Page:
How will you use mobile video & rich media to promote your business?
Let Mobile Account Manager Jim Marnie show you how, in an encore presentation of his hit webinar “Using Mobile Video & Rich Media to Promote Your Business.” If you missed out the first time, this is your chance for redemption.
Click HERE to find other great webinars from ATS Mobile.
Following a year of connectivity on Twitter, we put together a list of 25 influential Twitter accounts that mobile marketers should follow.
- Mobile Marketer @MobileMktrDaily– MobileMarketer.com’s Twitter site. Provides great daily news stories in marketing, media, and commerce
- Mobile Marketing Association @MMAglobal– Twitter of the MMA. This global association seeks to expand mobile marketing and related technologies
- HubSpot @HubSpot– HubSpot brings all aspects of marketing to one place. Get the latest news, tips, opinion, software, and more
- Mediapost Publications- @MediaPost – Publishes the most up-to-date articles on marketing, media, mobile and social
- Mobile Marketing Watch @MobileMW – Mobile advertising, mobile marketing, and platform news. The Pulse of the Mobile Marketing Community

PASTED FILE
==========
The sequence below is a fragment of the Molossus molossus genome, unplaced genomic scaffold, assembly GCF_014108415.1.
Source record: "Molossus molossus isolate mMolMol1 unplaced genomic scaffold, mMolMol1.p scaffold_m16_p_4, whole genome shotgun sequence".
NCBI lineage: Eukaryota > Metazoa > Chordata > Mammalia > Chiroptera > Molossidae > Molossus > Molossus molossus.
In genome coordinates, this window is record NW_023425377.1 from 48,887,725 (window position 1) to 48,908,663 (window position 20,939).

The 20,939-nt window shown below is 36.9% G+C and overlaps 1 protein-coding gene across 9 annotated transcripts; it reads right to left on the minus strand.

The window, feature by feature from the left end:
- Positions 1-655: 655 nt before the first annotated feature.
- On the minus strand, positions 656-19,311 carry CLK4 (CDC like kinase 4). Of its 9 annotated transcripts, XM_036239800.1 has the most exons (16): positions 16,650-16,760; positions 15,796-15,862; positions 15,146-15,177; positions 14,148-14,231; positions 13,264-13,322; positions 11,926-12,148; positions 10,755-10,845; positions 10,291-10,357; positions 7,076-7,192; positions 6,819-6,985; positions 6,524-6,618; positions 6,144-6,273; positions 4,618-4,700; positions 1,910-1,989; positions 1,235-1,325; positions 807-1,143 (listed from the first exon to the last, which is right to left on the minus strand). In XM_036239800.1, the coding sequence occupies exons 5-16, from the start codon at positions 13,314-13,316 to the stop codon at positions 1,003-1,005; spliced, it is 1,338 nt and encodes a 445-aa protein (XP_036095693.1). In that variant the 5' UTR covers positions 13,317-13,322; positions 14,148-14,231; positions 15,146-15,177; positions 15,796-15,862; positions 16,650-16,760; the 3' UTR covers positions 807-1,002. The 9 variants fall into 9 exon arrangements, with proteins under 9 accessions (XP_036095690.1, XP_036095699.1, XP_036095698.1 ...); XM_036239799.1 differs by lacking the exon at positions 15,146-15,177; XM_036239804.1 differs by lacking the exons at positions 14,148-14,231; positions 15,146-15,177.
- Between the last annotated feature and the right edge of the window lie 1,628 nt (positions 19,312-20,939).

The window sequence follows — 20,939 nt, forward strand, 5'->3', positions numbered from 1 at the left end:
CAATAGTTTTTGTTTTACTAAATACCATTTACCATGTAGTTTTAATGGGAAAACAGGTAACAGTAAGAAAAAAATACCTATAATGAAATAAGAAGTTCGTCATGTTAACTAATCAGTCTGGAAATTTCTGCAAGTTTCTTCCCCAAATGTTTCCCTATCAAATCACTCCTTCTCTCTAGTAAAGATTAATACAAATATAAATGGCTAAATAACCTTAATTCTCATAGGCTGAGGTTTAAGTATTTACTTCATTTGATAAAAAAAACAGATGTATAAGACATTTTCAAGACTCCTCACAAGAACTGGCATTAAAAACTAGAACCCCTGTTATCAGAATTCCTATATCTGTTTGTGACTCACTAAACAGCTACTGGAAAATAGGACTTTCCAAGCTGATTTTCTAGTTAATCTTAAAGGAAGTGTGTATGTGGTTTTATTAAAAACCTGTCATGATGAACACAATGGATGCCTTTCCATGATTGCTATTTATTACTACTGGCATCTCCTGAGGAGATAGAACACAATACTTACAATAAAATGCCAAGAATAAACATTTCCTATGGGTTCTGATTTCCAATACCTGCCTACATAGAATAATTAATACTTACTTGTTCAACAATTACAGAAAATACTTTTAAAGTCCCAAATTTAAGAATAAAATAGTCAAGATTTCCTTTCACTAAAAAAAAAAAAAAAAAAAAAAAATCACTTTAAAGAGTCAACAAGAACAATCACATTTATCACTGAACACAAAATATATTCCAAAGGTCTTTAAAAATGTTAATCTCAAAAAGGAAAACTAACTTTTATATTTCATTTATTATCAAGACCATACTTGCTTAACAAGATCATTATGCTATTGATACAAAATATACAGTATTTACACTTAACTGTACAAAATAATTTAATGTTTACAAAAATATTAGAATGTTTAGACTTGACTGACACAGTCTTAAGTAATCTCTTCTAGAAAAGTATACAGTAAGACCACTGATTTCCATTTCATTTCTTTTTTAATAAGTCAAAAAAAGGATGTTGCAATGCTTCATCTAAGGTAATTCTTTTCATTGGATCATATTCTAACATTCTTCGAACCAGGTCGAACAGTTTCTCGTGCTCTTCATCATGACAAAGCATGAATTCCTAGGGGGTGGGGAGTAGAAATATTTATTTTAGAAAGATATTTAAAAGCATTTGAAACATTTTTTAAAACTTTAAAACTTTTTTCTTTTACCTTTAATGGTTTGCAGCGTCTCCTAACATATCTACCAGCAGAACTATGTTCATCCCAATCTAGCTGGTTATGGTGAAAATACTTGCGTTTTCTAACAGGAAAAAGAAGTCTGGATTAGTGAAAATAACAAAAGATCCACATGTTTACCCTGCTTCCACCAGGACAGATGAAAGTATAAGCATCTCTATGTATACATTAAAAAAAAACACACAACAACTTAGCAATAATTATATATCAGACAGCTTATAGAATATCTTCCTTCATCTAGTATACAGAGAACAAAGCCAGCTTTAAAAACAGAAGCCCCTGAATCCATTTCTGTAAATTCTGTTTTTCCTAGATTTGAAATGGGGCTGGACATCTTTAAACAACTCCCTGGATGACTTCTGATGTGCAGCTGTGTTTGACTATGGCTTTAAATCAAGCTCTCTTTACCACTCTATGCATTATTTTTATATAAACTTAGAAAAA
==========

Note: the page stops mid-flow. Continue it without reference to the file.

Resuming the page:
- Bo Woloshyn ? @BoKnowsMarkting – Bo uses twitter with his tips for marketing and communications, specifically, how to attract more customers online
- ClickZ @ClickZ– “The original digital marketing rag and still the best.” ClickZ is a great source for digital media marketing
- Ad Age @Adage – The global source for advertising and marketing industry news
- Imedia Connections @iMediaTweet – This “connection” for interactive media and marketing focuses on mobile publications
- Pete Cashmore @mashable – Founder of Mashable.com, a website dedicated to social media news
- Jennifer Preston @JenniferPreston – Social Media editor of the New York Times @nytimes
- 360i @360i – Expert digital media agency. Innovators in search engine and social media marketing
- Charles Arthur @charlesarthur – Technology editor at the guardian @guardian and author of Digital Wars